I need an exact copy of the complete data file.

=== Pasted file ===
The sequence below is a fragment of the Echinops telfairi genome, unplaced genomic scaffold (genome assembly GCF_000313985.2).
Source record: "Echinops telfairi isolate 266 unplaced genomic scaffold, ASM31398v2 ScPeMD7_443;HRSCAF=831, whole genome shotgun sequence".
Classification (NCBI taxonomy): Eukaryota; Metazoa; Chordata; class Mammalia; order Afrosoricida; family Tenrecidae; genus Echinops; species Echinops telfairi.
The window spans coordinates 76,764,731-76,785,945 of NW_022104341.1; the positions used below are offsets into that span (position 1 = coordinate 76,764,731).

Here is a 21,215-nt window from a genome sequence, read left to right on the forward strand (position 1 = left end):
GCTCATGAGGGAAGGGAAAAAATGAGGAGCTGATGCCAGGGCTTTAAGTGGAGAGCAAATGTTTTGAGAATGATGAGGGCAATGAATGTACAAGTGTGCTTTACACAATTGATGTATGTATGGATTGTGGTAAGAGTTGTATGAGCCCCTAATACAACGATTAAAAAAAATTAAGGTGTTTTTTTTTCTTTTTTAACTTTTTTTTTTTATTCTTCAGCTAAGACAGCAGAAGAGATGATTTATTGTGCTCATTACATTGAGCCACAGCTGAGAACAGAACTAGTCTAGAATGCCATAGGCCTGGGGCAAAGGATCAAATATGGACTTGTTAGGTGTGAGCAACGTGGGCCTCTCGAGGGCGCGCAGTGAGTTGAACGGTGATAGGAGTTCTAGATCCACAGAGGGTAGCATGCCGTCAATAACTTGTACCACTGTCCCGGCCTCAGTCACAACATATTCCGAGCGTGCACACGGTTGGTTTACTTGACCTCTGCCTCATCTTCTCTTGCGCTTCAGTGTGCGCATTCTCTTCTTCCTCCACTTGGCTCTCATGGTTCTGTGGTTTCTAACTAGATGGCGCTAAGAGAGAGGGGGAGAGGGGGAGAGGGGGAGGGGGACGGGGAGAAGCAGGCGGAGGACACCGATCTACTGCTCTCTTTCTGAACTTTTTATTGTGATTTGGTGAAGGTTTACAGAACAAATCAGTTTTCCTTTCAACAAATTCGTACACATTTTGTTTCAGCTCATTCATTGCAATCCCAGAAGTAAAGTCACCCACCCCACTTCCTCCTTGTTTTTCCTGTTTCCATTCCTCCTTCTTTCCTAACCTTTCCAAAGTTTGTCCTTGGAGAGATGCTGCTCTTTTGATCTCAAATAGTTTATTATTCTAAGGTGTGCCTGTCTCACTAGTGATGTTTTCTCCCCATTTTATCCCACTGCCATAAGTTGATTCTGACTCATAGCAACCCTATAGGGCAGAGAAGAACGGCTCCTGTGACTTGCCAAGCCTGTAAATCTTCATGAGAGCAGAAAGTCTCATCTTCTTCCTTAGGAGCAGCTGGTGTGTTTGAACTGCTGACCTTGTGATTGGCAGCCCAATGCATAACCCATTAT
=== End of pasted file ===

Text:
The sequence below is a fragment of the Echinops telfairi genome, unplaced genomic scaffold (genome assembly GCF_000313985.2).
Source record: "Echinops telfairi isolate 266 unplaced genomic scaffold, ASM31398v2 ScPeMD7_443;HRSCAF=831, whole genome shotgun sequence".
Classification (NCBI taxonomy): Eukaryota; Metazoa; Chordata; class Mammalia; order Afrosoricida; family Tenrecidae; genus Echinops; species Echinops telfairi.
The window spans coordinates 76,764,731-76,785,945 of NW_022104341.1; the positions used below are offsets into that span (position 1 = coordinate 76,764,731).

Here is a 21,215-nt window from a genome sequence, read left to right on the forward strand (position 1 = left end):
GCTCATGAGGGAAGGGAAAAAATGAGGAGCTGATGCCAGGGCTTTAAGTGGAGAGCAAATGTTTTGAGAATGATGAGGGCAATGAATGTACAAGTGTGCTTTACACAATTGATGTATGTATGGATTGTGGTAAGAGTTGTATGAGCCCCTAATACAACGATTAAAAAAAATTAAGGTGTTTTTTTTTCTTTTTTAACTTTTTTTTTTTATTCTTCAGCTAAGACAGCAGAAGAGATGATTTATTGTGCTCATTACATTGAGCCACAGCTGAGAACAGAACTAGTCTAGAATGCCATAGGCCTGGGGCAAAGGATCAAATATGGACTTGTTAGGTGTGAGCAACGTGGGCCTCTCGAGGGCGCGCAGTGAGTTGAACGGTGATAGGAGTTCTAGATCCACAGAGGGTAGCATGCCGTCAATAACTTGTACCACTGTCCCGGCCTCAGTCACAACATATTCCGAGCGTGCACACGGTTGGTTTACTTGACCTCTGCCTCATCTTCTCTTGCGCTTCAGTGTGCGCATTCTCTTCTTCCTCCACTTGGCTCTCATGGTTCTGTGGTTTCTAACTAGATGGCGCTAAGAGAGAGGGGGAGAGGGGGAGAGGGGGAGGGGGACGGGGAGAAGCAGGCGGAGGACACCGATCTACTGCTCTCTTTCTGAACTTTTTATTGTGATTTGGTGAAGGTTTACAGAACAAATCAGTTTTCCTTTCAACAAATTCGTACACATTTTGTTTCAGCTCATTCATTGCAATCCCAGAAGTAAAGTCACCCACCCCACTTCCTCCTTGTTTTTCCTGTTTCCATTCCTCCTTCTTTCCTAACCTTTCCAAAGTTTGTCCTTGGAGAGATGCTGCTCTTTTGATCTCAAATAGTTTATTATTCTAAGGTGTGCCTGTCTCACTAGTGATGTTTTCTCCCCATTTTATCCCACTGCCATAAGTTGATTCTGACTCATAGCAACCCTATAGGGCAGAGAAGAACGGCTCCTGTGACTTGCCAAGCCTGTAAATCTTCATGAGAGCAGAAAGTCTCATCTTCTTCCTTAGGAGCAGCTGGTGTGTTTGAACTGCTGACCTTGTGATTGGCAGCCCAATGCATAACCCATTAT